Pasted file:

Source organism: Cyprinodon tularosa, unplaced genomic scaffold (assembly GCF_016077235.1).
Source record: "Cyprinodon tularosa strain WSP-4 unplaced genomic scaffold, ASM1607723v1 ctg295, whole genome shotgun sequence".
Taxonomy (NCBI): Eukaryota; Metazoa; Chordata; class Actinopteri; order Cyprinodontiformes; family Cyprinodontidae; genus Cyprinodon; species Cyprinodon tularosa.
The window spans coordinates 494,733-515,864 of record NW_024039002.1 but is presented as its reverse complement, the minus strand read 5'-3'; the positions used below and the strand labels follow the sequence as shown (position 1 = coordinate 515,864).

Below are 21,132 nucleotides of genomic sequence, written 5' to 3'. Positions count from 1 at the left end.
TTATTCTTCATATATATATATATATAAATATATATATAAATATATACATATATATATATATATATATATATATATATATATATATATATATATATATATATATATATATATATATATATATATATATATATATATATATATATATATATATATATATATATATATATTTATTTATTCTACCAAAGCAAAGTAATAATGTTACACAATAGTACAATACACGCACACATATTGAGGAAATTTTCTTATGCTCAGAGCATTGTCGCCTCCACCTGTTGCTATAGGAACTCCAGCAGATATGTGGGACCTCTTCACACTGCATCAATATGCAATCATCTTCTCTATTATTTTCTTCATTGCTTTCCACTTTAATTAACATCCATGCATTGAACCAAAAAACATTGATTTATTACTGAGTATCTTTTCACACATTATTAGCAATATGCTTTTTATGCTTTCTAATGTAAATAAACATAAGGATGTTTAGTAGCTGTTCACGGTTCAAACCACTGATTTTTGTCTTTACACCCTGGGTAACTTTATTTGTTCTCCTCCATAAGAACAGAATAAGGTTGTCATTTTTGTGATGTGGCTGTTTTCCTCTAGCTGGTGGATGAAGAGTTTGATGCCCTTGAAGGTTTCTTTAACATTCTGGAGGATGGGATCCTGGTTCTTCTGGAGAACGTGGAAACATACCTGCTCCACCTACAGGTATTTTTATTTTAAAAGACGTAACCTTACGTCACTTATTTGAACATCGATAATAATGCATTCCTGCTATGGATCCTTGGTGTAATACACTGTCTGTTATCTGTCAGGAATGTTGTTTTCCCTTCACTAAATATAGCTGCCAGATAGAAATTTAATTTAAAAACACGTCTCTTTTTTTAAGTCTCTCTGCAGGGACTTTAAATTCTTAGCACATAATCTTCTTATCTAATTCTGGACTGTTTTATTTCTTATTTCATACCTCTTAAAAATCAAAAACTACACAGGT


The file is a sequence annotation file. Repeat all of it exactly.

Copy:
Source organism: Cyprinodon tularosa, unplaced genomic scaffold (assembly GCF_016077235.1).
Source record: "Cyprinodon tularosa strain WSP-4 unplaced genomic scaffold, ASM1607723v1 ctg295, whole genome shotgun sequence".
Taxonomy (NCBI): Eukaryota; Metazoa; Chordata; class Actinopteri; order Cyprinodontiformes; family Cyprinodontidae; genus Cyprinodon; species Cyprinodon tularosa.
The window spans coordinates 494,733-515,864 of record NW_024039002.1 but is presented as its reverse complement, the minus strand read 5'-3'; the positions used below and the strand labels follow the sequence as shown (position 1 = coordinate 515,864).

Below are 21,132 nucleotides of genomic sequence, written 5' to 3'. Positions count from 1 at the left end.
TTATTCTTCATATATATATATATATAAATATATATATAAATATATACATATATATATATATATATATATATATATATATATATATATATATATATATATATATATATATATATATATATATATATATATATATATATATATATATATATATATATATATATATATATTTATTTATTCTACCAAAGCAAAGTAATAATGTTACACAATAGTACAATACACGCACACATATTGAGGAAATTTTCTTATGCTCAGAGCATTGTCGCCTCCACCTGTTGCTATAGGAACTCCAGCAGATATGTGGGACCTCTTCACACTGCATCAATATGCAATCATCTTCTCTATTATTTTCTTCATTGCTTTCCACTTTAATTAACATCCATGCATTGAACCAAAAAACATTGATTTATTACTGAGTATCTTTTCACACATTATTAGCAATATGCTTTTTATGCTTTCTAATGTAAATAAACATAAGGATGTTTAGTAGCTGTTCACGGTTCAAACCACTGATTTTTGTCTTTACACCCTGGGTAACTTTATTTGTTCTCCTCCATAAGAACAGAATAAGGTTGTCATTTTTGTGATGTGGCTGTTTTCCTCTAGCTGGTGGATGAAGAGTTTGATGCCCTTGAAGGTTTCTTTAACATTCTGGAGGATGGGATCCTGGTTCTTCTGGAGAACGTGGAAACATACCTGCTCCACCTACAGGTATTTTTATTTTAAAAGACGTAACCTTACGTCACTTATTTGAACATCGATAATAATGCATTCCTGCTATGGATCCTTGGTGTAATACACTGTCTGTTATCTGTCAGGAATGTTGTTTTCCCTTCACTAAATATAGCTGCCAGATAGAAATTTAATTTAAAAACACGTCTCTTTTTTTAAGTCTCTCTGCAGGGACTTTAAATTCTTAGCACATAATCTTCTTATCTAATTCTGGACTGTTTTATTTCTTATTTCATACCTCTTAAAAATCAAAAACTACACAGGT